Mitochondrial Damage-Associated Molecular Patterns (MTDs) Released from Hepatic Ischemia Reperfusion Induce Inflammatory Response

    loading  Checking for direct PDF access through Ovid

Abstract

Background

During liver transplantation ischemia and reperfusion injury (IRI), an immune driven inflammatory response provoked by cellular oxygen deprivation, is unavoidable. The inflammatory responses, resulting from acute oxidative stress and consequent hepatocellular death during the early reperfusion phase, cause the release of damage-associated molecular patterns. Recent studies show that the release of MTDs is directly linked with functionally important immune consequences and injury. We investigated the roles of MTDs in liver IRI.

Methods

Rat and human hepatocytes were used in the in vitro models, mice were used in an in vivo model of hepatic IR. Liver perfusate samples were obtained from porcine and human normothermic ex vivo liver perfusion (NMP) transplants from our collaborators and correlated to outcomes. MTDs were extracted and quantified by qPCR and PicoGreen assay. Liver biopsies were assayed by transmission electron microscopy (TEM) to assess for damaged mitochondria. MitoTracker was used to test the mitochondrial homeostasis by flow cytometry. The hepatocytes or macrophages were co-cultured with different concentrations of MTDs, and cell viability was demonstrated by apoptosis detection kit; the inflammatory cytokines (TNF-α, IL-6, and IL-1β) were tested by ELISA.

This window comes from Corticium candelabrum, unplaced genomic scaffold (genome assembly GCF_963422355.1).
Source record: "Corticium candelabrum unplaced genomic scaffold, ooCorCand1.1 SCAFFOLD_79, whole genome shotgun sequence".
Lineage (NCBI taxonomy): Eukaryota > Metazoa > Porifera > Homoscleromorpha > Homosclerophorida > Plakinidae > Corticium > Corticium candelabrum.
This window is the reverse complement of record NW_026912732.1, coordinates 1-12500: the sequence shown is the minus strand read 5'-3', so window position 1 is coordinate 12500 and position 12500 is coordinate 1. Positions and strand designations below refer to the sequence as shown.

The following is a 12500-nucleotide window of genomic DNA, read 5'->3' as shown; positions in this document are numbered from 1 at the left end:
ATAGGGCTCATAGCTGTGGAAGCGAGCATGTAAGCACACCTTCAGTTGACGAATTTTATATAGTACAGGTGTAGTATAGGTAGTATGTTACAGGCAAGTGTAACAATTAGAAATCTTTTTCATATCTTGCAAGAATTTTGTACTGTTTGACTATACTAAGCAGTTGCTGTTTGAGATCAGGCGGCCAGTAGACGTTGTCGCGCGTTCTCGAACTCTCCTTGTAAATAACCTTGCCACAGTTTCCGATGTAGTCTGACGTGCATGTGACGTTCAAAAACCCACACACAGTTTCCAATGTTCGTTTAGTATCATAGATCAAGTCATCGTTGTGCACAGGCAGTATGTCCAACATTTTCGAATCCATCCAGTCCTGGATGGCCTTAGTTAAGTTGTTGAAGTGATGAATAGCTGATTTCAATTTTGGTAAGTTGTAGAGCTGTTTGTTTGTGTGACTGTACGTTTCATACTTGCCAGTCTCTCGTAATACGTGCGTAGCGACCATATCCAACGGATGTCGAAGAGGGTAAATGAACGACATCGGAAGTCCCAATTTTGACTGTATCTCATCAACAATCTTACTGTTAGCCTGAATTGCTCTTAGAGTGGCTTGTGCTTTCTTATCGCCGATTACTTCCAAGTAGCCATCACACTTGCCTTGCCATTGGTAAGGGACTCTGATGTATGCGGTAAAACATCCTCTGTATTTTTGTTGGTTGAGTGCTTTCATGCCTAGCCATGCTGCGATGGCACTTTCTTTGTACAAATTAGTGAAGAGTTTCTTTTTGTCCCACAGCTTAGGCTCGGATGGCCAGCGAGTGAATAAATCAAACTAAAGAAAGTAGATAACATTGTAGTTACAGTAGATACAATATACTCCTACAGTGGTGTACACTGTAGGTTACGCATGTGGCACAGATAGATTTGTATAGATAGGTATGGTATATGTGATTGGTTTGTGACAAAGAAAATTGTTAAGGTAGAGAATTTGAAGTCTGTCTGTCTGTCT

Results

The MTDs levels were significantly higher in IRI in vitro, and marked mitochondria damage was detected by TEM and flow cytometry. Co-culture of MTDs with hepatocytes significantly increased the cell death in a dose-dependent manner. Co-culture MTDs with macrophages significantly increased proinflammatory cytokine release via TLRs/MyD88 NF-κB pathway. The release of MTDs detected in vivo was associated with inflammatory cytokine secretion and more severe liver injury compared to the control. MTDs acted as an alarmin after hepatic IRI, which might contribute to the initiation of systemic inflammatory response. MTDs levels from pig DCD perfusate were higher than DBD perfusate samples in the pig NMP model, and higher level of MTDs were associated with worse clinical outcome in both the pig and human liver transplants following NMP.

Conclusion

Our results indicate that IRI can elicit a significant increase of MTDs both in vitro and in vivo, and that MTDs in ex vivo perfusates can be used as potential biomarkers of hepatic IRI and may predict outcomes after liver transplantation.

Related Topics

    loading  Loading Related Articles